THREE deficiency notices were issued to the United Kingdom-flagged bulker Berge Heng Shan (IMO 9675949) at Port Hedland recently, the Australian Maritime Safety Authority has confirmed.

This followed a complaint about possible “non-compliance” with the Maritime Labour Convention.

AMSA’s inspectors issued three deficiencies to the ship relating to two of the crew’s Seafarer Employment Agreements having expired and two of the crew not being repatriated in accordance with their agreements.

The vessel was not detained and at the time of publication was in Indonesian waters on its way to Qingdao in China.

“The vessel addressed the deficiencies by signing extensions to the expired agreements and submitting a repatriation plan to AMSA undertaking that the seafarers would be repatriated in the Philippines,” AMSA said in a statement.


“AMSA recognises that vessel operators may be facing difficulty due to COVID-19 restrictions when it comes to compliance with the requirements around service time and repatriation.

“AMSA has adopted a pragmatic approach and we will consider the issue of extending periods of service on board ships and accept that there may be a need to apply flexibility under the circumstances.”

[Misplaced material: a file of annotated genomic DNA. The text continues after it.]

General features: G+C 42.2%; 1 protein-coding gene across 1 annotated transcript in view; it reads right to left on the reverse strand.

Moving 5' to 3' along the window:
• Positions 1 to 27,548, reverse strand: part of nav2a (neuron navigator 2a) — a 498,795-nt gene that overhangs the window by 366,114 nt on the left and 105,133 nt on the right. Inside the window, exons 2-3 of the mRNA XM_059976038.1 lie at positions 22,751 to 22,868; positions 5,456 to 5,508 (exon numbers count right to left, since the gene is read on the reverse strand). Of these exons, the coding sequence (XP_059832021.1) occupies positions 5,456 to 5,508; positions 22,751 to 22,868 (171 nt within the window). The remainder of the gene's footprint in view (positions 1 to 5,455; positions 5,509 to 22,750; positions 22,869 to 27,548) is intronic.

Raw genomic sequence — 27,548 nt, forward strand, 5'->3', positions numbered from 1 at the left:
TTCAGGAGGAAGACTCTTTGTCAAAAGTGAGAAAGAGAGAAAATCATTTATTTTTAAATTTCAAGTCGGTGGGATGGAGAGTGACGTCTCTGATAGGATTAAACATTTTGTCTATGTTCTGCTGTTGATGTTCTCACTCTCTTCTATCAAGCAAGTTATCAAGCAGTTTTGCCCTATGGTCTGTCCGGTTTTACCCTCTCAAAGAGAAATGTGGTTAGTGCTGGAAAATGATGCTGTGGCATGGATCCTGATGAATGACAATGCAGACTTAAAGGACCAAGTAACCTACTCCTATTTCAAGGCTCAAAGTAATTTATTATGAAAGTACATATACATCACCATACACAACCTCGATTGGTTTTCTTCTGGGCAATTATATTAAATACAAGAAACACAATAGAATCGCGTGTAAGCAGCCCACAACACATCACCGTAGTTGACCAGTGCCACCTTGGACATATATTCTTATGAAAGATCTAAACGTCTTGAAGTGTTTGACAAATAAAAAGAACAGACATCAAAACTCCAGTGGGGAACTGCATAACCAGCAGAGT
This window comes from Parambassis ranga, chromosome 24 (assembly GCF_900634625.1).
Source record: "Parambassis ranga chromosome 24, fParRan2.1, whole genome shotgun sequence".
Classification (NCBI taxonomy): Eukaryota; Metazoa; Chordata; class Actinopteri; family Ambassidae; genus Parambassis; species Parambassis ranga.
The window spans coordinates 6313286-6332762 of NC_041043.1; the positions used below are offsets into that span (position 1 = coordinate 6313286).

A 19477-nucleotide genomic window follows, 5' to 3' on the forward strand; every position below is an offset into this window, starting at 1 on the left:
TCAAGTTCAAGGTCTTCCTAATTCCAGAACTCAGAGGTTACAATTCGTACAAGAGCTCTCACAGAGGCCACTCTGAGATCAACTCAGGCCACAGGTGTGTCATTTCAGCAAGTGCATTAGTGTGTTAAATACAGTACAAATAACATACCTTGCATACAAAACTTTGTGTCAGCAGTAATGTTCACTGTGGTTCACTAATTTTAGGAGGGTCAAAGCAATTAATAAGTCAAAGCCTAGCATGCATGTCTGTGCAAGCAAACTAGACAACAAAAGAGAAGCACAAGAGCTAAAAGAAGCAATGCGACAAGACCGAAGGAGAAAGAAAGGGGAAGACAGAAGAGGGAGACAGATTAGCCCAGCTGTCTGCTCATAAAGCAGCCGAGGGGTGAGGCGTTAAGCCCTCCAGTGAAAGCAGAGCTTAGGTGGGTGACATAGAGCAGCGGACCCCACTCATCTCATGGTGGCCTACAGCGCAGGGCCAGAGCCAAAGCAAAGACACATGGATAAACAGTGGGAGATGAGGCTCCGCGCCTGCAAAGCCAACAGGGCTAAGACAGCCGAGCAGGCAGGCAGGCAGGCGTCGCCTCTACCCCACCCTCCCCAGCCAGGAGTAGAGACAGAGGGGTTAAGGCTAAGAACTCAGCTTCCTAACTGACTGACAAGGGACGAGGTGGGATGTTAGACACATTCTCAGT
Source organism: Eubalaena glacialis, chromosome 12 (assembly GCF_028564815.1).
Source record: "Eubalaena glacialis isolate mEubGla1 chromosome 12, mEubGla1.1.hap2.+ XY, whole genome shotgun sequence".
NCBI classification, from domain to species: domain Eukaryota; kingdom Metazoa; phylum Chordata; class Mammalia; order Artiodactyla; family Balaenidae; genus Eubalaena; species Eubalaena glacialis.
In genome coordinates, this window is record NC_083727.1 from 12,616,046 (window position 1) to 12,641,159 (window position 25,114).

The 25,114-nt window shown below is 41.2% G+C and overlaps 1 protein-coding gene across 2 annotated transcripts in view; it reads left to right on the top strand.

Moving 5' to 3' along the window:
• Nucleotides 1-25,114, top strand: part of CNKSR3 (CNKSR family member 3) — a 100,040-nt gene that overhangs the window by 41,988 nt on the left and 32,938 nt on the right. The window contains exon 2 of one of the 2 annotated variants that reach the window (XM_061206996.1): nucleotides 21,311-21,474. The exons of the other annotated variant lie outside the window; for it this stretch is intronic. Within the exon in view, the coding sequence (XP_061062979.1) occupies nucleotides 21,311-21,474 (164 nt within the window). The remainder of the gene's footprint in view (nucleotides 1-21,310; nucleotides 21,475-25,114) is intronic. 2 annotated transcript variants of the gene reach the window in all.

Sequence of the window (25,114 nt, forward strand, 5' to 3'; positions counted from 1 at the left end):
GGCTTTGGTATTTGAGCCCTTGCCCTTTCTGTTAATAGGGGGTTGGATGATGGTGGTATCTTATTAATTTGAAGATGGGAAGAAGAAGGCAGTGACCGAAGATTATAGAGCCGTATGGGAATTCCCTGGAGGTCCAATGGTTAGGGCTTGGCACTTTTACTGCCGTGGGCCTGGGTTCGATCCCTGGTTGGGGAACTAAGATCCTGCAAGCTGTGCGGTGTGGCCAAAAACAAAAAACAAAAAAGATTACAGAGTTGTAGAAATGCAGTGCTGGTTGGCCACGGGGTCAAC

The regulator said vessel owners and operators should be aware such requests would be considered on a “case-by-case” basis.

Owners and operators are required to provide a plan detailing why flexibility under the MLC is required.

“This will include how the process will be managed and demonstrate that the ship’s flag state authority, the seafarer and relevant seafarer organisations have been involved and agree with the plan,” AMSA stated.

“Where repatriation is not possible at certain ports vessel operators must have an agreed plan for seafarers to be repatriated at the first available opportunity.”